Kitchen Garden|November 2020
The nights are drawing in and it’s getting colder, says Stephanie Hafferty. But there’s still plenty to do in the garden
Stephanie Hafferty

In November the world can look dark and unappealing when we gaze outside from the cosy indoors, but once outside it is surprising how light the day really is. Just spending half an hour or so outside during the winter can make a great difference to one’s mental and physical health, so I try to get out on the plot every day. It also helps to burn off some of those yummy winter puddings.

Almost everything that needs storing before the weather turns very cold has been harvested, including squashes, celeriac and sweet potatoes. I check them carefully, putting any damaged ones in the kitchen vegetable basket to eat first, because damage is likely to make them rot. The sweet potato vines are delicious to eat – try cooking them rather than composting. Some sweet potatoes are put aside, in a box marked ‘seed potatoes’ so no one eats them, to make slips in the spring for next year’s crop.


Squash are one of my favourite over winter vegetables; so sweet, nutty and versatile. I keep them on top of shelves and book cases, brightening the rooms with their rich colours. The seeds are edible and very nutritious.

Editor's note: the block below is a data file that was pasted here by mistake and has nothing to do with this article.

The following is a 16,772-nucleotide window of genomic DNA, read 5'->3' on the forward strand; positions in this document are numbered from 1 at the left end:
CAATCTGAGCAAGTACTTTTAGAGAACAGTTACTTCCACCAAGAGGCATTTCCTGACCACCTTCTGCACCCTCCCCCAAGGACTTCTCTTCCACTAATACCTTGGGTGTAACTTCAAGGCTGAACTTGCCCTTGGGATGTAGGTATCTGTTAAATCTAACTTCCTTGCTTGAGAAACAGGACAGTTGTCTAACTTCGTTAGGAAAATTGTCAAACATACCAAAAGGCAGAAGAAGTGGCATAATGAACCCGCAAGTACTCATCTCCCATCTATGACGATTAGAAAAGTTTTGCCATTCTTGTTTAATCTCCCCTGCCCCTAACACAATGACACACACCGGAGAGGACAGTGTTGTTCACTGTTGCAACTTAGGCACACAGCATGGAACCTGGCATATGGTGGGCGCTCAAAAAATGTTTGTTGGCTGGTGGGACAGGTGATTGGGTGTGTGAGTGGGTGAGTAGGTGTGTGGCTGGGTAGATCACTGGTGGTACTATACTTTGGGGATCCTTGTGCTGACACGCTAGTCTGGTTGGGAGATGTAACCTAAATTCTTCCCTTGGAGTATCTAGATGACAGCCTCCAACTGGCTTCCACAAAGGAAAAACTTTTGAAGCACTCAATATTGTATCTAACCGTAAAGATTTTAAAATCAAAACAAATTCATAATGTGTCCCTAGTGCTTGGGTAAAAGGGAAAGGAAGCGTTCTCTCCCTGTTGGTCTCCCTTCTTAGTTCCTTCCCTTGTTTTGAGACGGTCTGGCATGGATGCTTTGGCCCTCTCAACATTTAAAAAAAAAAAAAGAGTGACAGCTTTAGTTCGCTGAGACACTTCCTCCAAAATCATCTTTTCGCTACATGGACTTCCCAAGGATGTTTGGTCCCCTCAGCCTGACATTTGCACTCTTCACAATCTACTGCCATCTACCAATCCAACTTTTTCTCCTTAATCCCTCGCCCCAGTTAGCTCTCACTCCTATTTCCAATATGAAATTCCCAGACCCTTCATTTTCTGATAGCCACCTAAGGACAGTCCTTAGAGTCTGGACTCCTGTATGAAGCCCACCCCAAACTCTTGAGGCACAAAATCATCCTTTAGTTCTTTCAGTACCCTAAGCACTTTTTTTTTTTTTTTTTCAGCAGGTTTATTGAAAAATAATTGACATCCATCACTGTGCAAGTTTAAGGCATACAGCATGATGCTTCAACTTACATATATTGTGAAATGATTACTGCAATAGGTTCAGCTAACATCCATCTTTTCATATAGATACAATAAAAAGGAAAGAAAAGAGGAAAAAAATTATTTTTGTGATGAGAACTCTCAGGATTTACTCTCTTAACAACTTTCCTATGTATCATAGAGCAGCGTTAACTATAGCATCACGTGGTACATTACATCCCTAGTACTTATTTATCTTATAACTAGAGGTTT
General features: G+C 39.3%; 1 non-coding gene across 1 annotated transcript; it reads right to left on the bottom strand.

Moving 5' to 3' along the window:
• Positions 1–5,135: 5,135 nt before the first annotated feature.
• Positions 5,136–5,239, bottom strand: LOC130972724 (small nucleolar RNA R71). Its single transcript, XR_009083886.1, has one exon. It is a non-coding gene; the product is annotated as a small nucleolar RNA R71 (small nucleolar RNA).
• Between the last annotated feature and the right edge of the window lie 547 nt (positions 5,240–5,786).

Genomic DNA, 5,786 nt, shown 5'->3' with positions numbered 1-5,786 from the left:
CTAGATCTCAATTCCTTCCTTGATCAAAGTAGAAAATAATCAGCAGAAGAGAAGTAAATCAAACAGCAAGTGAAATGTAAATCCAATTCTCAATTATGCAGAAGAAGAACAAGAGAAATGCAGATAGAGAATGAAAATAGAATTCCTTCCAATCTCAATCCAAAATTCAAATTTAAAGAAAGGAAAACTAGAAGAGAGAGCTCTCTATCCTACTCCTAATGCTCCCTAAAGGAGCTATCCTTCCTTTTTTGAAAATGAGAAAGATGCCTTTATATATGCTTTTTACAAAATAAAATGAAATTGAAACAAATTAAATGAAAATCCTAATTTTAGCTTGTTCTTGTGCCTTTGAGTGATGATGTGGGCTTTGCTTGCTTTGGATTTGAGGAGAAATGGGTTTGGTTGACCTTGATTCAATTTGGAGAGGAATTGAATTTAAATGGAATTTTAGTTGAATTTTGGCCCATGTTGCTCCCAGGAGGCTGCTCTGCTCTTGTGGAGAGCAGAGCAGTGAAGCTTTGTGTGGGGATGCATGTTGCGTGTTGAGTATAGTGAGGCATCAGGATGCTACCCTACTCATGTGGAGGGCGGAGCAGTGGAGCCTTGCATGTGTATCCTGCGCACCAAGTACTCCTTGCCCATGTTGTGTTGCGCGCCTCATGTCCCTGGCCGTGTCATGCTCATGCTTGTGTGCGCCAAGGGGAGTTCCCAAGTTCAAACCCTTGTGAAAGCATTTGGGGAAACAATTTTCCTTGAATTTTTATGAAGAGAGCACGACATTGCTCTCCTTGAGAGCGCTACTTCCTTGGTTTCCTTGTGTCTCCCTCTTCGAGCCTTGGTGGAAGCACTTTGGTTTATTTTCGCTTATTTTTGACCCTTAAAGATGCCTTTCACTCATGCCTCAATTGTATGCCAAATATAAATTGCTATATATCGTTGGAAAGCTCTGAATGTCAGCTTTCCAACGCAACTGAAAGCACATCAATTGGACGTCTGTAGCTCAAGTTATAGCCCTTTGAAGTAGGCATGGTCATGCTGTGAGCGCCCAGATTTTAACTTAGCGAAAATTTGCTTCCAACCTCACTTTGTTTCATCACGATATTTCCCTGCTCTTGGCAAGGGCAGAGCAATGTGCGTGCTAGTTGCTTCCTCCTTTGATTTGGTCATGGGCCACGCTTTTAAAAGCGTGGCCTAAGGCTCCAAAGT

I either eat or compost the squash seeds, and do not save for growing seed. All cucurbits (squash, pumpkins, courgettes, melons, cucumbers, inedible gourds) cross pollinate with enthusiasm, so unless you have followed a careful procedure of isolating flowers from all insects and hand pollinating yourself, it is likely that your squash will have cross pollinated with something else in your garden, or your neighbours’ gardens. (This is the same for shop bought squash, you can not be sure that they won’t have cross pollinated.)

Using this seed to grow next year’s crops could mean that you just get something a bit weird, but there is a small chance that the resulting fruit is toxic. Domesticated cucurbits (the varieties we grow) contain cucurbitacin at a low level, which is perfectly fine to eat. If they cross pollinate, the cucurbitacin can increase to a level that is toxic, resulting in unpleasant food poisoning; it is just not worth the risk. Affected fruit tastes very bitter, so if you ever have a bitter tasting cucurbit, don’t eat it!


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November 2020